It all started with an accidental yarnover
|Melanie Rice's Baby Elephant Vest, featured in the Summer 2011 issue of Interweave Knits|
A note from Kathleen: Lace knitters are so passionate about their craft. I admire that, and I hope to catch the lace bug in earnest at some point in my knitting life. I've dabbled in lace with scarves, a couple of sweaters, and a pair of socks I'm working on now, but I haven't tackled a full-on lace shawl, which is what I think of as "lace knitting."
That thinking might be erroneous, though. In the Summer 2011 issue of Interweave Knits, designer and lace expert Melanie Rice presents a fabulously cute vest that's made up of lace elephant motifs. It's just wonderful, and it works equally well for a boy or a girl.
These sort of motifs are just as lacy as an intricate shawl, and I love the creativity involved and the fun in knitting this type of lace project.
Here's Knits editor Eunny Jang to tell you more.
I've been an avid lace knitter for as long as I can remember. Even my very first pieces of knitting-—wobbly-edged strips of garter stitch—had the occasional hole. Sure, those accidental yarnovers may not have been intentional, but I like to think that they foretold a passion for lace knitting to come.
One of the things I love most about lace knitting is how the best patterns blend solid knitting technique and some serious mathematical footwork to paint a picture in stitches. Consider that lace knitting is really an exercise in working with positive and negative space: the knitted ground forms the positive space, and intentional holes makes up the negative. The two work together like black ink on white paper, able to render an image. Add in a third "shade" to the "palette"—the thicker areas under decreases, and you can create a lace motif for anything you can imagine: leaves, flowers, cresting waves, anything goes.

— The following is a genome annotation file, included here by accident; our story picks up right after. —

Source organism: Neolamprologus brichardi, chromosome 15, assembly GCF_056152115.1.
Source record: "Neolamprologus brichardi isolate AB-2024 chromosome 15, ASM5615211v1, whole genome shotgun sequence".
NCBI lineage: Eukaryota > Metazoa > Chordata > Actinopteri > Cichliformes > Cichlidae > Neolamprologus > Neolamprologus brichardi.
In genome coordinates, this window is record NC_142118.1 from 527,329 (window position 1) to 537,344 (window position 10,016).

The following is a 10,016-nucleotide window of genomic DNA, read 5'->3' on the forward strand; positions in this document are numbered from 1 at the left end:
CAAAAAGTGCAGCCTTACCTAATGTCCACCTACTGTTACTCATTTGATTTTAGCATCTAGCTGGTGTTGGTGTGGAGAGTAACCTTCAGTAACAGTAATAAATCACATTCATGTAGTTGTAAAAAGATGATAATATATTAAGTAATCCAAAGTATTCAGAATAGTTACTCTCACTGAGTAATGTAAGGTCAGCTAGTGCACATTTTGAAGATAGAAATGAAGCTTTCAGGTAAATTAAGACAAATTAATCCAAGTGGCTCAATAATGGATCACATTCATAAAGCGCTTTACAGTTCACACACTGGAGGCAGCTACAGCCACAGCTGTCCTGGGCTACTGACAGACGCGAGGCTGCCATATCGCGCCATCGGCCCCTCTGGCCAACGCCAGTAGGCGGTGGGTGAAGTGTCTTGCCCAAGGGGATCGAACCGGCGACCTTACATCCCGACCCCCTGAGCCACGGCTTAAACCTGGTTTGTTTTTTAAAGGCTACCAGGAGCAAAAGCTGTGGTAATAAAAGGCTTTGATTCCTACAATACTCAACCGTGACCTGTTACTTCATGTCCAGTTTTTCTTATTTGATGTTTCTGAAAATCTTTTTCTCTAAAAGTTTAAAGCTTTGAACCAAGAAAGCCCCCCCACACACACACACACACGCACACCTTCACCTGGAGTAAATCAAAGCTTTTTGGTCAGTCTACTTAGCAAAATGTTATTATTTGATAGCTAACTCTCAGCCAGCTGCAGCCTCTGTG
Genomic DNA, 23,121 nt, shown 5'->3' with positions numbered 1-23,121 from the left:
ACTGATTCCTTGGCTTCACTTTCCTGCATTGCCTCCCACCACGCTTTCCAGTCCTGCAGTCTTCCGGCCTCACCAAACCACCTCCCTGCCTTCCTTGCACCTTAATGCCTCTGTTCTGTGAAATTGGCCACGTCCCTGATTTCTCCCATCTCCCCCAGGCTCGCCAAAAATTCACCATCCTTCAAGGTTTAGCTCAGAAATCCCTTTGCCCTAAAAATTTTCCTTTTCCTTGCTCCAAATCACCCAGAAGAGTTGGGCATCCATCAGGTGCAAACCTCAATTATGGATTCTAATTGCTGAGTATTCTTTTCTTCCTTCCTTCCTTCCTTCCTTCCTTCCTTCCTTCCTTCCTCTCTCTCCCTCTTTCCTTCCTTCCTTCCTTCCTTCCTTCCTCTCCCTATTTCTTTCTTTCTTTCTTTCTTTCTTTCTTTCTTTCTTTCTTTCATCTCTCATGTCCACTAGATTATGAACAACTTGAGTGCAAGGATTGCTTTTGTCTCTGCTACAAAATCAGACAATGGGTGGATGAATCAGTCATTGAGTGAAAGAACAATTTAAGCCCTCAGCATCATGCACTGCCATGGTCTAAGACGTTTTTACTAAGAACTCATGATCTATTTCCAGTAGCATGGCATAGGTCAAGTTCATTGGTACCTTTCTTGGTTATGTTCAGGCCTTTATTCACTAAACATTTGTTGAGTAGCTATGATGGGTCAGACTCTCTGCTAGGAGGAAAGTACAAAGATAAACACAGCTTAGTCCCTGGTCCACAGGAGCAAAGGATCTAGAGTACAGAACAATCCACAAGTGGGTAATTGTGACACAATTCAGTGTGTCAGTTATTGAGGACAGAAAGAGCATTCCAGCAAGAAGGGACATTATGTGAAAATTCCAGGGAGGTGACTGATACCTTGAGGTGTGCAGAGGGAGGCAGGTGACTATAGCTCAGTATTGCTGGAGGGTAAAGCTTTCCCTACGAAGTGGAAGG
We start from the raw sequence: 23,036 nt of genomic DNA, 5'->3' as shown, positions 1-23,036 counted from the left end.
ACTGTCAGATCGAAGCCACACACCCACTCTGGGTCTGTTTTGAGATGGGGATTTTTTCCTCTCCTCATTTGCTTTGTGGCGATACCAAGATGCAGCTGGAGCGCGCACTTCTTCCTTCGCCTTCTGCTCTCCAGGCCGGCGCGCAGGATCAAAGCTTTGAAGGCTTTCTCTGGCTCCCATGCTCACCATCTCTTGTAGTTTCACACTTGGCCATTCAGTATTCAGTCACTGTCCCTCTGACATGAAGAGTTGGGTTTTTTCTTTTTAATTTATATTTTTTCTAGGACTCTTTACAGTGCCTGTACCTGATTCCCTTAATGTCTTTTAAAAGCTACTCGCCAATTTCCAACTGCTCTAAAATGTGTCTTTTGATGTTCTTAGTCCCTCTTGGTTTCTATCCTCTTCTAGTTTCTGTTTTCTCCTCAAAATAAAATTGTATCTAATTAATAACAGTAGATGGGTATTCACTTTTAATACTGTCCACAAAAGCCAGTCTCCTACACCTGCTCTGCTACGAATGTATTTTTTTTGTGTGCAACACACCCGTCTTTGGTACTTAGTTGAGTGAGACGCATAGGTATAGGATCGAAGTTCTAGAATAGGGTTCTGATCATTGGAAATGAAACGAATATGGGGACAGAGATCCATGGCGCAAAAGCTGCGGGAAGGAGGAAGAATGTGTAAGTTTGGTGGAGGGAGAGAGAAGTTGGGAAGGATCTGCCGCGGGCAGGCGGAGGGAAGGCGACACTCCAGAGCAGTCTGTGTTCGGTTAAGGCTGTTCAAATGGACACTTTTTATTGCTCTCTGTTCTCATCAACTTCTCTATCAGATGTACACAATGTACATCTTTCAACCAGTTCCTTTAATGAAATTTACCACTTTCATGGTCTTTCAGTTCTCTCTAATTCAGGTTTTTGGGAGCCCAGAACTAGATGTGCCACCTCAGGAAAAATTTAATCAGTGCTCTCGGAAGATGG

Of course, it's not always so simple. A hole in knitting made with a yarnover requires a decrease to balance the resulting new stitch. Otherwise, your knitting would get wider and wider (and indeed, many triangular shawls are shaped with yarnovers that have no accompanying decrease).
Depending on whether your decreases form chains from row to row (the topmost stitch of a decrease grows out of the topmost stitch in the decrease below it) or are feathered (the topmost stitch of a decrease becomes the bottom most stitch of the decrease above it), and on whether your decreases are to the right or left of your yarnover holes, and whether a column of eyelets moves to the left or the right, the your lace motif may or may not resemble what you want it to.
That's why I was so delighted when Melanie Rice tackled custom lace motifs in Beyond the Basics in the Summer 2011 issue of Interweave Knits. Check out her handy reference chart, below, for how eyelets will behave when arranged in different ways:
Below is an example of how different decrease and yarnover combinations create different effects within the same pattern.
|Swatch A: Only k2togs are used, placed to the left of all yo's.||Swatch B: Only k2togs are used, placed to the right of all yo's.||Swatch C: Only ssks are used, placed to the left of all yo's.|
In the full article, Melanie walks you through designing a simple lace motif from concept to finished swatch. If you need a brush-up on your lace knitting skills, take a look at the following video for advice on yarnovers and decreases. You'll be ready to tackle your own lace charts in no time!
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